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Three key current factors that are worth watching

Mar 12. 2017
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Prakit Sirivattanaket Vice President Kasikorn Securities Oil, ECB, baht and KCE Three interesting issues have arisen as a result of dropping |crude prices, the chance the European Central Bank (ECB) will shift its policy and the baht’s depreciation.

The WTI crude price dropped 2 per cent to its low from the beginning of this year of US$49.28 (Bt1,700) per barrel due to pressure from US crude stocks that, according to the US Energy information Administration, surged 8.2 million barrels (more than market expectations by two million barrels), a historical high, for nine consecutive weeks to 528.4 million barrels. The price was also pressured by the US dollar following speculation the Fed is likely to raise the benchmark rate.

Speculation on crude prices may occur again as the March 25-26 meeting of the Opec and non-Opec committee that will look at cooperating to reduce Kuwait’s crude production capacity. The meeting result is expected to result in the non-Opec group expediting its crude production reduction as stated in the agreement.

The non-Opec group has already cut its production 50-60 per cent in line with the agreement. The Opec group cut its crude production 93 per cent, as agreed. Russia, the leader of the non-Opec group, is expected to cut its crude production by 200,000 and 300,000 barrels per day in March and April, respectively.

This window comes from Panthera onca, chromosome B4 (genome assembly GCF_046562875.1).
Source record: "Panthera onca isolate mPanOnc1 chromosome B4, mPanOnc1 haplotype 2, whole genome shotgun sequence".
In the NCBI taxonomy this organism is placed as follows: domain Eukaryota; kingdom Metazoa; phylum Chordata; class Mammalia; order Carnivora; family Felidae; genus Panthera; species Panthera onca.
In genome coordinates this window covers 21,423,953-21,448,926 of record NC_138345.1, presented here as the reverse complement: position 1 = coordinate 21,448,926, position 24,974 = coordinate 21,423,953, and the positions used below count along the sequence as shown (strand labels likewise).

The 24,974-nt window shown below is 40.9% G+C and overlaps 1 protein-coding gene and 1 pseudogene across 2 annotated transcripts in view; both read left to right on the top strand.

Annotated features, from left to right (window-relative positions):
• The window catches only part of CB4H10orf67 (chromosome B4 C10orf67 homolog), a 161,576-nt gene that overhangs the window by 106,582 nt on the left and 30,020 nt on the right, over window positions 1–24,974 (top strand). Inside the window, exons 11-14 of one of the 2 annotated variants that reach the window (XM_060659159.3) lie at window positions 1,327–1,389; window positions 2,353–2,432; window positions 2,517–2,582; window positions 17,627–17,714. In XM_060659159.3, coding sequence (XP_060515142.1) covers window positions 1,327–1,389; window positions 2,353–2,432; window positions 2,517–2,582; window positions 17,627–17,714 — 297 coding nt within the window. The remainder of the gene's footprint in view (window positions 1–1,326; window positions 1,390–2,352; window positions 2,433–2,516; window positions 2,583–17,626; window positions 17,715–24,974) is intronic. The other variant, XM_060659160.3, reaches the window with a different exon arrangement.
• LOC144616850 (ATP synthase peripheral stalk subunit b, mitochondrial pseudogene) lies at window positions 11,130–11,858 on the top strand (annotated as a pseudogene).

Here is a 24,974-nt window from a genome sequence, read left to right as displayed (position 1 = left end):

Despite the ECB maintaining its monetary measures, ECB president Mario Draghi insisted on using monetary easing and quantitative easing to boost inflation to its target. Although inflation stayed at 2 per cent in February as a result of cosh push, core inflation was low at 0.9 per cent.

The ECB revised up this year’s targeted inflation from 1.3 per cent to 1.7 per cent and prepared to cut the QE amount to 60 billion euros (Bt2.3 trillion) from April, signalling that it is ready to cut and end the monetary easing soon. When the ECB ends its monetary easing, other central banks including the Bank of Japan are expected to follow suit, which could pressure more capital to flow out of emerging markets and move into developed markets. This is the risk to emerging markets in the near future. 

The baht continues to depreciate. The Thai currency was 35.42 per US dollar despite the dollar’s stability and the euro’s 0.37 per cent appreciation, reflecting the baht depreciation as a result of capital outflow. The baht is expected to depreciate further until the Federal Open Market Committee on Tuesday and Wednesday.

If the Fed hikes its rate, markets will be concerned over risks associated with it raising its key rate more than three times this year. Based on the dot plot, if as expected the Fed raises the rate from the current 1.375 per cent, it’s believed that would result in an appreciating US dollar and a depreciating baht for a long period.

KBank expects the baht to have a chance to depreciate further to 35.7 per dollar in 2017. Under the depreciating baht, we pick KCE, given its benefits from the exchange rate and consistent drops in the copper price.

 

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